On University of Ibadan’s toilets
SIR: Many people have reacted, negatively or positively, to the photo-documentary on University of Ibadan’s “dirty toilets” by one of the institution’s alumni, Ibukun Babarinde which recently went viral on the internet. Sonala Olumhense’s elegant write-up in The Guardian of Sunday, February 16, on the matter is well noted. He contended rather forcefully that during his studentship in the university, the facilities were exquisitely maintained. “I do not recall toilet facilities, in any hall, library or faculty that you hesitate to walk into.” The situation has not significantly changed.
Stakeholders in the UI Project deserve some explanations on this matter. We cannot pretend that we have five-star toilet facilities in our halls of residence. However, the logic of absolute generalization is always not exactly clever. Although, they are aging, it does not mean that the toilets are not clean or cleaned. As a public institution and pride of Nigerian academia, we cherish the culture of maintenance. We continue to strive for excellence in service delivery and in the provision of functional physical infrastructure. Any visitor to our university will be impressed with the clean environment, and part of the reasons for this is that the cleaning service is outsourced.
In the last three years that Prof. Isaac Adewole has been the Vice-Chancellor, he has shown a lot of commitment to students’ welfare. Added to this is the management’s dedication to improvement in the university’s teaching and learning environment. Specifically, he has done everything possible to restore the dignity of studentship in the halls of residence, laboratories, lecture theatres, etc. This has been a period of consolidation, in terms of the development and revision of academic programmes, and in the maintenance of infrastructure.
The issues of toilets and other allied matters are of serious concern to the university management. It should be noted that a huge amount of recurrent expenditure is devoted each month to cleaning services in the 13 halls of residence as well as other residential, academic and administrative zones of the campus. Despite this expenditure and the outsourcing of the cleaning of halls, the quality of service may still not be satisfactory. Lamentably, the idea of cost-recovery is not a popular item before our student body and their parents/guardians. For instance, whereas a UI undergraduate pays N14,000.00 per session for on-campus lodging, other undergraduates pay between N70,000.00 and N100,000.00 at private hostels located in neighbouring areas of Agbowo, Samonda, Bodija and Ojo. This means that a huge subsidy is being injected into maintaining those facilities on which there is a lot of pressure owing to high student population.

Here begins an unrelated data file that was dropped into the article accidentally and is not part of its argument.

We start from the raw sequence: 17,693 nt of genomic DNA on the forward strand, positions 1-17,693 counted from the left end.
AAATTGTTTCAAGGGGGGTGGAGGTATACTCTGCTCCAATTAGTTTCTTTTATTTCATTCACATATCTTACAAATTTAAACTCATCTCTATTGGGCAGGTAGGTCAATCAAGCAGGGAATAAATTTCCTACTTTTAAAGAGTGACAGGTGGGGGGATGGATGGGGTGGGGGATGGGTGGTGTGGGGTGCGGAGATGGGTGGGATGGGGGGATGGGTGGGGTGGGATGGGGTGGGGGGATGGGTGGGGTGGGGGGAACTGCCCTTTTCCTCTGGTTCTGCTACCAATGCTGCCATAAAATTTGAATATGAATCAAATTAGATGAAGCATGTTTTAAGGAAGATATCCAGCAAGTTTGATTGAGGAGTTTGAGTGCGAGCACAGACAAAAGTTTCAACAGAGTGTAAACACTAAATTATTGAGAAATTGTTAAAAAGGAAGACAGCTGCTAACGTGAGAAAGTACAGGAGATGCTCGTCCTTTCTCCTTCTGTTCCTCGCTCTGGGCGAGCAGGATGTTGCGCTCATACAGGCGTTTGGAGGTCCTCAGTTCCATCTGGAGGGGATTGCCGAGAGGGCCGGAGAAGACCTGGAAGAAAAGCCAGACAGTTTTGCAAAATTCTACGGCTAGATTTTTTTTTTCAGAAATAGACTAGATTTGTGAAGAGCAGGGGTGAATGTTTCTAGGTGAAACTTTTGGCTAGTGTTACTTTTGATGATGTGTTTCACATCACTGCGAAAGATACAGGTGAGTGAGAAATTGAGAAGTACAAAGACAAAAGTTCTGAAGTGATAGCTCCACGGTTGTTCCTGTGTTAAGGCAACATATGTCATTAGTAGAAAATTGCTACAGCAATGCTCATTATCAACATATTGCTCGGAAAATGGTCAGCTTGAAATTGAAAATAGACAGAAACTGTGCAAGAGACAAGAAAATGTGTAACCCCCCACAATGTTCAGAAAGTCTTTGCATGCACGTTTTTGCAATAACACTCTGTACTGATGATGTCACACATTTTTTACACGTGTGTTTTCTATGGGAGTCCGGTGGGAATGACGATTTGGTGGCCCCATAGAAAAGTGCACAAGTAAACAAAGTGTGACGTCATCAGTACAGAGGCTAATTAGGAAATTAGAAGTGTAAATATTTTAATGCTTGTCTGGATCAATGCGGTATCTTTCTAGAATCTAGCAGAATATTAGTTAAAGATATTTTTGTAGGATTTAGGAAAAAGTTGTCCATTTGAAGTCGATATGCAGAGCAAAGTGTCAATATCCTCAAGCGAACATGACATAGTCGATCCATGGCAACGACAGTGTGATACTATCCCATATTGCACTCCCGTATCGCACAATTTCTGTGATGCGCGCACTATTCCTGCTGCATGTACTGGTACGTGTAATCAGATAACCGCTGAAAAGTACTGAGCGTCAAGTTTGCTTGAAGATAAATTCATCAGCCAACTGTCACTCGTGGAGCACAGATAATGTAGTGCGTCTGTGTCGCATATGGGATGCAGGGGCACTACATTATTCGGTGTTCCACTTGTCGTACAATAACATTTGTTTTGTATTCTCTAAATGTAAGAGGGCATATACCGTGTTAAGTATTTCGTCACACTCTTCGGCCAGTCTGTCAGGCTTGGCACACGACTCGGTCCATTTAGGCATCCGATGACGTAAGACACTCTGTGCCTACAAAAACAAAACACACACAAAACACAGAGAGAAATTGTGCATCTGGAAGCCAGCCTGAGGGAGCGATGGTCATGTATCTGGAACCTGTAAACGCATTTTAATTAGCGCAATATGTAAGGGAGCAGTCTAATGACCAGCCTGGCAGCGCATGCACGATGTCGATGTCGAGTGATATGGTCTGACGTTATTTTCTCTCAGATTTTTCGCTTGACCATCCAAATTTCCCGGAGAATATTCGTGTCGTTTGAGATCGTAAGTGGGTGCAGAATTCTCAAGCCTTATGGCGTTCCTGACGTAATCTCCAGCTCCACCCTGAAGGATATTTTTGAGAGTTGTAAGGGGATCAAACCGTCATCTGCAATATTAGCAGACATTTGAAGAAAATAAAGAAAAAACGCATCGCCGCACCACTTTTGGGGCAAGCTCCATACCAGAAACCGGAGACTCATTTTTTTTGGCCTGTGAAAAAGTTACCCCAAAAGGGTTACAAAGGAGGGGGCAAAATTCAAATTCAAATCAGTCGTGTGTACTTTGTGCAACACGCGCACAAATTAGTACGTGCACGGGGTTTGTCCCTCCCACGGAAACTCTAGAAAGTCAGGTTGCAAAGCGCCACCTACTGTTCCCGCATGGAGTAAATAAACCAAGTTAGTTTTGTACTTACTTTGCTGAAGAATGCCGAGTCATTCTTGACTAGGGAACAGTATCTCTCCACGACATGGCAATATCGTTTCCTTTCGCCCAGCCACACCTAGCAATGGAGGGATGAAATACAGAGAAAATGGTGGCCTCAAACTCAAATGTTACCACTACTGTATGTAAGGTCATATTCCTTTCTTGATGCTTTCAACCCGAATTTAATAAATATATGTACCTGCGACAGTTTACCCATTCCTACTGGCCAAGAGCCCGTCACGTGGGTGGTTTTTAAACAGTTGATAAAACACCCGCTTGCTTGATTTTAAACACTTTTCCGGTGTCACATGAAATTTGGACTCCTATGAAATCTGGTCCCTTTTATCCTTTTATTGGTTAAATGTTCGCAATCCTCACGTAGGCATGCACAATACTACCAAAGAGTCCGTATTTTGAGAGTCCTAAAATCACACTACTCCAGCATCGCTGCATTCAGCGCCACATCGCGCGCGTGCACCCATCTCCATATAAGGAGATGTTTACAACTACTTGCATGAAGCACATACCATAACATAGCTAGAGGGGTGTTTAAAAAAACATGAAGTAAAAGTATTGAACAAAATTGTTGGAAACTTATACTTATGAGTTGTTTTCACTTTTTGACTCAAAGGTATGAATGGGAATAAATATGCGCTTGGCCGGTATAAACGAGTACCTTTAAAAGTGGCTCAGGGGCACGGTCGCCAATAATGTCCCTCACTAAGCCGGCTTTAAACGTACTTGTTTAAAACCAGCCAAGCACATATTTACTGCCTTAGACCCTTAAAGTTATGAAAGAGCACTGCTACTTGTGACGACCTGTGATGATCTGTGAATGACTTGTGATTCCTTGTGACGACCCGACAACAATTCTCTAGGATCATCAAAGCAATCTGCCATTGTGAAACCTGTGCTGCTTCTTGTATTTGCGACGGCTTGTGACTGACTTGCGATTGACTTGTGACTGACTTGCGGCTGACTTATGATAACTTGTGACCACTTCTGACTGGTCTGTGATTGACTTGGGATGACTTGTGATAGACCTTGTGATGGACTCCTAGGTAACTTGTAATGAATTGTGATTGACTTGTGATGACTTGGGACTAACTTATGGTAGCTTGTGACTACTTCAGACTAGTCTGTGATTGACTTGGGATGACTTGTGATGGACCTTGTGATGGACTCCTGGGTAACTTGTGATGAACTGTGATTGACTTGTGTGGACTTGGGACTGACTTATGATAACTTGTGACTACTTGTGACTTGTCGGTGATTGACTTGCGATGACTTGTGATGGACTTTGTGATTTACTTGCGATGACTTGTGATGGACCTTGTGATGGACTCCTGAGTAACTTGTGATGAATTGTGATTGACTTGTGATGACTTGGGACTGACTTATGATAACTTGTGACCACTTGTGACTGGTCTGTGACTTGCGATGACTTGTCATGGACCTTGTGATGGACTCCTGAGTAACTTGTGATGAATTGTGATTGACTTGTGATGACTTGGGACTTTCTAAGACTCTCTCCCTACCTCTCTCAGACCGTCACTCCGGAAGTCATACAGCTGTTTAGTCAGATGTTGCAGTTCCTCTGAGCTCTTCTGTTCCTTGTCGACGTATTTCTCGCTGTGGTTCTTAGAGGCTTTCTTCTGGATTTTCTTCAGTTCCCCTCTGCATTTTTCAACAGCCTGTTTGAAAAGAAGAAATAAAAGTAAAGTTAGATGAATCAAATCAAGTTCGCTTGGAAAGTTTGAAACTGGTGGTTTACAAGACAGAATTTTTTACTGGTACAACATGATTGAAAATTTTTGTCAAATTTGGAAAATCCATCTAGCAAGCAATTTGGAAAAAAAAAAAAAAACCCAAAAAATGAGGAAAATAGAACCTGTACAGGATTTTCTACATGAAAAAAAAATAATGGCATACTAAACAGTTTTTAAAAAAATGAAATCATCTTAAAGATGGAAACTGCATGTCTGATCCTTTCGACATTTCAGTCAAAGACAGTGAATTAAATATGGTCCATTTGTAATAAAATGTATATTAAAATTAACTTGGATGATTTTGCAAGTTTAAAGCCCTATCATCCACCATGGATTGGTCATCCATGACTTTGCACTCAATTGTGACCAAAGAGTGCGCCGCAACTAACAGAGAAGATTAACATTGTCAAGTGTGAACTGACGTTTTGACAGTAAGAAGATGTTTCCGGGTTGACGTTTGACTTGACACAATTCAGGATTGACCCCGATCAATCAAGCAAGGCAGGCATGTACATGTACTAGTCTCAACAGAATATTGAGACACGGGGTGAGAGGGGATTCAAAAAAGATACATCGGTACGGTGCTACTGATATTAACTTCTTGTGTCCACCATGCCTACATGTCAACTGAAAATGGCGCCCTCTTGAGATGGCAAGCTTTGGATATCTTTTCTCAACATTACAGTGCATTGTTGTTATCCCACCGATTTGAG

We view the criticism of these stakeholders in good faith. It is a wake-up call for more work in the proper management of our facilities. Indeed, there is evident correlation between a clean environment and conducive learning.
Having said this, we charge our alumni to apply themselves to cooperating with us in addressing the challenges of underfunding for which the Academic Staff Union of Universities (ASUU) recently went on strike. The path to meaningful legacy in higher education is working together. Working to expand the frontiers of knowledge is the responsibility of all. Seeking for the cooperation of our alumni to assist their alma mater is an article of faith in other civilized parts of the world. Regrettably, it appears that some of our alumni have not got the message yet.
• Olatunji Oladejo,
Director of Public Communication, University of Ibadan
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